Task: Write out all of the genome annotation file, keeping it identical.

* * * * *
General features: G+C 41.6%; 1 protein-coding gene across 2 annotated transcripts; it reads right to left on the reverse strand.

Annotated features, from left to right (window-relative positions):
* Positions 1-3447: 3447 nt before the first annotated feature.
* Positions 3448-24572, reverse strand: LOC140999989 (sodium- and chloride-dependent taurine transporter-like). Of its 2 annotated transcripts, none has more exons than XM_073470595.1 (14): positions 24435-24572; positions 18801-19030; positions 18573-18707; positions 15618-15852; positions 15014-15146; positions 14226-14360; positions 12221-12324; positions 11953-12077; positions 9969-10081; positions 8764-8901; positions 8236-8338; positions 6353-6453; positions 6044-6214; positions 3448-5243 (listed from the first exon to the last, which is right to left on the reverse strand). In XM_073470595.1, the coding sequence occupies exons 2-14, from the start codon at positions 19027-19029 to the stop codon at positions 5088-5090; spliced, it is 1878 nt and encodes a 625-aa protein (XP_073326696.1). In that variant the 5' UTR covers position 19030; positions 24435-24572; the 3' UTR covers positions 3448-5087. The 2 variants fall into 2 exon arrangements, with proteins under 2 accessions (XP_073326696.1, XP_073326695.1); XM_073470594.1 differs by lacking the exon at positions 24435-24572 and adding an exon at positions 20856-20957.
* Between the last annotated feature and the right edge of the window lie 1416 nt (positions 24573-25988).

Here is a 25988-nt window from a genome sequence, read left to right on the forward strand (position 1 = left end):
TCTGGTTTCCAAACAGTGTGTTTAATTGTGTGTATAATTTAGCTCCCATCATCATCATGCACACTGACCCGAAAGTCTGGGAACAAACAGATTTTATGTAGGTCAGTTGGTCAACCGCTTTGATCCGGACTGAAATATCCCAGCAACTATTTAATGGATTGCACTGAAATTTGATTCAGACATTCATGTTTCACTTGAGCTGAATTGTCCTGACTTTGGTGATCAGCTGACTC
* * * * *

General features: G+C 41.6%; 1 protein-coding gene across 2 annotated transcripts; it reads right to left on the reverse strand.

Annotated features, from left to right (window-relative positions):
* Positions 1-3447: 3447 nt before the first annotated feature.
* Positions 3448-24572, reverse strand: LOC140999989 (sodium- and chloride-dependent taurine transporter-like). Of its 2 annotated transcripts, none has more exons than XM_073470595.1 (14): positions 24435-24572; positions 18801-19030; positions 18573-18707; positions 15618-15852; positions 15014-15146; positions 14226-14360; positions 12221-12324; positions 11953-12077; positions 9969-10081; positions 8764-8901; positions 8236-8338; positions 6353-6453; positions 6044-6214; positions 3448-5243 (listed from the first exon to the last, which is right to left on the reverse strand). In XM_073470595.1, the coding sequence occupies exons 2-14, from the start codon at positions 19027-19029 to the stop codon at positions 5088-5090; spliced, it is 1878 nt and encodes a 625-aa protein (XP_073326696.1). In that variant the 5' UTR covers position 19030; positions 24435-24572; the 3' UTR covers positions 3448-5087. The 2 variants fall into 2 exon arrangements, with proteins under 2 accessions (XP_073326696.1, XP_073326695.1); XM_073470594.1 differs by lacking the exon at positions 24435-24572 and adding an exon at positions 20856-20957.
* Between the last annotated feature and the right edge of the window lie 1416 nt (positions 24573-25988).

Here is a 25988-nt window from a genome sequence, read left to right on the forward strand (position 1 = left end):
TCTGGTTTCCAAACAGTGTGTTTAATTGTGTGTATAATTTAGCTCCCATCATCATCATGCACACTGACCCGAAAGTCTGGGAACAAACAGATTTTATGTAGGTCAGTTGGTCAACCGCTTTGATCCGGACTGAAATATCCCAGCAACTATTTAATGGATTGCACTGAAATTTGATTCAGACATTCATGTTTCACTTGAGCTGAATTGTCCTGACTTTGGTGATCAGCTGACTC